Sodas, Sugary Drinks May Raise BP

Study Finds Higher Blood Pressure in Heavy Soda Drinkers

From the WebMD Archives

Feb. 28, 2011 -- New research suggests that drinking sodas and other sugar-sweetened beverages every day may raise blood pressure, but a beverage industry trade group calls the study significantly flawed.

Sugar-sweetened beverages are the No. 1 source of added sugars in the American diet, and the research is among the first to link them to higher blood pressure.

The study found that the more sugary sodas and other sugar-sweetened beverages people drank, the higher their blood pressures tended to be.

Every extra sugar-sweetened beverage drank per day was associated with a 1.6 point rise in systolic blood pressure (the upper number) and a 1 point rise in diastolic pressure (the lower number).

The highest blood pressures were seen in study participants who drank the most sugar-sweetened beverages and also had the most added salt in their diets, study co-author Ian J. Brown, PhD, tells WebMD.

“We know that salt is a risk factor for high blood pressure,” Brown says. “But our findings suggest that sugar and salt together may be worse than salt alone.”

Sugary Sodas and Blood Pressure

Brown says this finding needs to be confirmed, adding that the research does not prove sugary sodas and other sources of added sugar in the diet have a direct impact on blood pressure.

That’s because the study was observational, meaning the participants were asked to recall what they drank instead of directly comparing participants given a specific amount of sugar-sweetened beverages to participants who were not given sugar-sweetened beverages.

People who reported drinking the most non-diet sodas or other sugar-sweetened drinks also had the highest overall intake of calories and salt and were the most likely to be obese.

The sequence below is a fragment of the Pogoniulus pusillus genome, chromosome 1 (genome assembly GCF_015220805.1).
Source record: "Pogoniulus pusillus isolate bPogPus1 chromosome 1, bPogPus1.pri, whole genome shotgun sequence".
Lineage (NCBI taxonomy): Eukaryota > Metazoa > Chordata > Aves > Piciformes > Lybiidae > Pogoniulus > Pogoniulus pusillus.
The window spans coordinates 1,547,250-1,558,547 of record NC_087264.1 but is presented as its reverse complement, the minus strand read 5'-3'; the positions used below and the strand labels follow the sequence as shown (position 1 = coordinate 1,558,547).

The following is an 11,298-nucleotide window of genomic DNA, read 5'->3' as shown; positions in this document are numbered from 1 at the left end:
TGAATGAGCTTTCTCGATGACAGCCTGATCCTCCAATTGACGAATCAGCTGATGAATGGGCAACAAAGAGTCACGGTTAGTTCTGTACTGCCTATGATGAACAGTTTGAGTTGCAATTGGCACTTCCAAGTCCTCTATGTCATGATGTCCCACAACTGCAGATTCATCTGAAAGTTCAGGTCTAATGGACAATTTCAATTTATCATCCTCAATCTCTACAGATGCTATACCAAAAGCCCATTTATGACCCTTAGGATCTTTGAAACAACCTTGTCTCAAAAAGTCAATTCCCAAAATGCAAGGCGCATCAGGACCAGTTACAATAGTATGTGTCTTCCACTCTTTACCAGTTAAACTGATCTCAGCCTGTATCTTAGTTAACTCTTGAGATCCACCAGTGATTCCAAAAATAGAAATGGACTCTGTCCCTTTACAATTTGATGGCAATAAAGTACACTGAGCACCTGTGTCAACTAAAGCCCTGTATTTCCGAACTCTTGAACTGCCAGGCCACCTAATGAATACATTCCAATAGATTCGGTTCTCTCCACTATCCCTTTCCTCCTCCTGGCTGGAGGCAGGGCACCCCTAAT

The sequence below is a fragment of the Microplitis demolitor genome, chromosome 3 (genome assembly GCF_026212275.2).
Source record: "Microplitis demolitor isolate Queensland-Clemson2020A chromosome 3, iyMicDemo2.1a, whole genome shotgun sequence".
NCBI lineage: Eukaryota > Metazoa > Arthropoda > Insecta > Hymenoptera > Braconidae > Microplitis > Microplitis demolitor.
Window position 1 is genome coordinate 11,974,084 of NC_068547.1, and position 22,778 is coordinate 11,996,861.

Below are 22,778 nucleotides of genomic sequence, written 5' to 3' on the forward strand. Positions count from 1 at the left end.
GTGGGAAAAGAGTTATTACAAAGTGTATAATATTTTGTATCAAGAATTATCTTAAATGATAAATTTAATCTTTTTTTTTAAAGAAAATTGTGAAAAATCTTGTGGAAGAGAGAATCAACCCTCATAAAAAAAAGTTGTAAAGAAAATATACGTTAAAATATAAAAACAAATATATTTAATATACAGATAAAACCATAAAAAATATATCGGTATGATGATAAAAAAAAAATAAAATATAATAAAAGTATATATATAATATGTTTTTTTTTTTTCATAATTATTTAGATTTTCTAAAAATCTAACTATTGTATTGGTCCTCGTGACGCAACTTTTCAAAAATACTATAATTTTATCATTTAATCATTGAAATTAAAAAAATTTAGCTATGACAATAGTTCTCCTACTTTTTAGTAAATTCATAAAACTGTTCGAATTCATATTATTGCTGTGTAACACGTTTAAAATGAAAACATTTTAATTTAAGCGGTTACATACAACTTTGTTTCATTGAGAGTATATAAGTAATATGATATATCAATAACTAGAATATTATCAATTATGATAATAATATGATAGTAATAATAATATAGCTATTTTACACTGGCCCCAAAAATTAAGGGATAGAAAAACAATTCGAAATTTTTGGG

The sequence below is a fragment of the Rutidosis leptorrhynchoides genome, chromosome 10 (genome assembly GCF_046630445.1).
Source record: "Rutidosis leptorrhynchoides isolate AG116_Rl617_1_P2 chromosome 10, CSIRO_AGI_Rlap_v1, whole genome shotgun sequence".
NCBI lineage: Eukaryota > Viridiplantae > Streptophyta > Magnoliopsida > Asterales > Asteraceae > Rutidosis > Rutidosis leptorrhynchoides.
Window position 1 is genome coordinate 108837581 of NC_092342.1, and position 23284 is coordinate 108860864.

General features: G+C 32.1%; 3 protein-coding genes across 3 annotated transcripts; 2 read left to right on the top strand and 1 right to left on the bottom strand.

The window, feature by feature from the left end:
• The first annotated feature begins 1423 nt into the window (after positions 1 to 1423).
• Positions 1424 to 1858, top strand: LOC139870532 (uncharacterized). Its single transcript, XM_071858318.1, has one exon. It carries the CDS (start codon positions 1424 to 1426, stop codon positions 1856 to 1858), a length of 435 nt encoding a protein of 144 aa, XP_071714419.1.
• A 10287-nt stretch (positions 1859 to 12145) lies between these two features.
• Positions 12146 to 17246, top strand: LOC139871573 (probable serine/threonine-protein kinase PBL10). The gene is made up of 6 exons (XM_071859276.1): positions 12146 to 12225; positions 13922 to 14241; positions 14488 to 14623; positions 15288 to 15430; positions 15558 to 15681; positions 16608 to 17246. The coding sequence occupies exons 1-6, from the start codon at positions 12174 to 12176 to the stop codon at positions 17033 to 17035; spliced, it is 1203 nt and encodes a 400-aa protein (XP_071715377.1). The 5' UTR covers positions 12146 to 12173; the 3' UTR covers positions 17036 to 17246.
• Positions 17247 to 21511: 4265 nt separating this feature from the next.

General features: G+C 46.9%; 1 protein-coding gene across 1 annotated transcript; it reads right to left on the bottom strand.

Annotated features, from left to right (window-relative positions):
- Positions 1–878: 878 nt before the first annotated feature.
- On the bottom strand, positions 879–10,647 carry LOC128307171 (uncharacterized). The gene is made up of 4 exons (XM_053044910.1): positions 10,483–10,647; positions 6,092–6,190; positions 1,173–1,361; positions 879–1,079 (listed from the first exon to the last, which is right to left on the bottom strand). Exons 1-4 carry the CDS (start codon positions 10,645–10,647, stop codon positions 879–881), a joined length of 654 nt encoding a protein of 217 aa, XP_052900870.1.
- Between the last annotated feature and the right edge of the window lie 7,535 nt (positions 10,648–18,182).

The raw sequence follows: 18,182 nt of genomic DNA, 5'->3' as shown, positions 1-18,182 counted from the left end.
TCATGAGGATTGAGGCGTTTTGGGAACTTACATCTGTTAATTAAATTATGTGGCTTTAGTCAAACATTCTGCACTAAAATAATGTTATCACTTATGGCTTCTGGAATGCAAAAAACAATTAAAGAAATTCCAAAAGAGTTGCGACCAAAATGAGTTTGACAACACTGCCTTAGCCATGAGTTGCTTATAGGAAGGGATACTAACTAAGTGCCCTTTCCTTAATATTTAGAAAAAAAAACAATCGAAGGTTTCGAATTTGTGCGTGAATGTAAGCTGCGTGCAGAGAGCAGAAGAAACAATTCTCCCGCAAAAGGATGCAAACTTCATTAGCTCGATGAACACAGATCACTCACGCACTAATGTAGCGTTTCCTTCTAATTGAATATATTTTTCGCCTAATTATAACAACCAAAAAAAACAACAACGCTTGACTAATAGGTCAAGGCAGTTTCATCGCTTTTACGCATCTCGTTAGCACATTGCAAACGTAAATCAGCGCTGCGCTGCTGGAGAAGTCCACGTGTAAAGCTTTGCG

Maureen Storey, PhD, of the soda industry group American Beverage Association, agrees the study does not prove a link between sugar-sweetened beverages and elevated blood pressure.

“Finding a very weak association between two things does not establish a cause and effect,” she says in a news release. “This study has significant flaws. In fact, the ... blood pressure changes noted by the authors are inconsequential and well within standard measurement error.”

In an interview with WebMD, Storey said there is little evidence that sugar-sweetened beverages are unique contributors to cardiovascular disease.

“A calorie is a calorie, and what the data clearly show is that we are eating too much and taking in too many calories, period,” she says, adding that Americans are consuming fewer sugar-sweetened beverages than they were a decade ago.

Continued

AHA: Limit Added Sugars

The research included close to 2,700 middle-aged people in the U.S. and U.K. who were enrolled in a larger health study.

The participants reported what they ate and drank for four days, during which time their blood pressures were taken eight times. They also completed a detailed questionnaire examining lifestyle, medical, and social issues.

People who reported drinking more than one serving per day of sugar-sweetened drinks took in an average of about 400 calories more each day than people who drank no sugar-sweetened beverages.

The American Heart Association recommends that women limit added sugars in their diets to no more than 100 calories a day and men limit added sugars to 150 calories.

A typical 12-ounce can of sugar-sweetened soda has about 140 calories, and just about all the calories come from added sweeteners.

“[Non-diet] sodas are basically sugar water with or without caffeine,” AHA spokesperson Rachel K. Johnson, PhD, tells WebMD. “They are the No. 1 source of added sugars in a population where the majority of people are overweight.”

She concedes that a direct link between soda consumption and obesity and cardiovascular disease would be difficult to prove, but adds that she does not think the science linking sugar-sweetened beverages to these health issues has been overplayed.

Johnson is a professor of nutrition at the University of Vermont.

“I don’t think anyone would say that limiting sugar-sweetened drinks is the only solution,” she says. “But to me, it is an important step in the right direction.”

WebMD Health News Reviewed by Laura J. Martin, MD on February 28, 2011

Sources

SOURCES:

Brown, I.J. Hypertension: Journal of the American Medical Association, Feb. 28, 2011.

Ian J. Brown, PhD, department of epidemiology and biostatistics, School of Public Health, Imperial College London.

Rachel Johnson, PhD, professor of nutrition, University of Vermont; spokesperson, American Heart Association.

Maureen Storey, PhD, senior vice president of science policy, American Beverage Association.

News release, American Heart Association.

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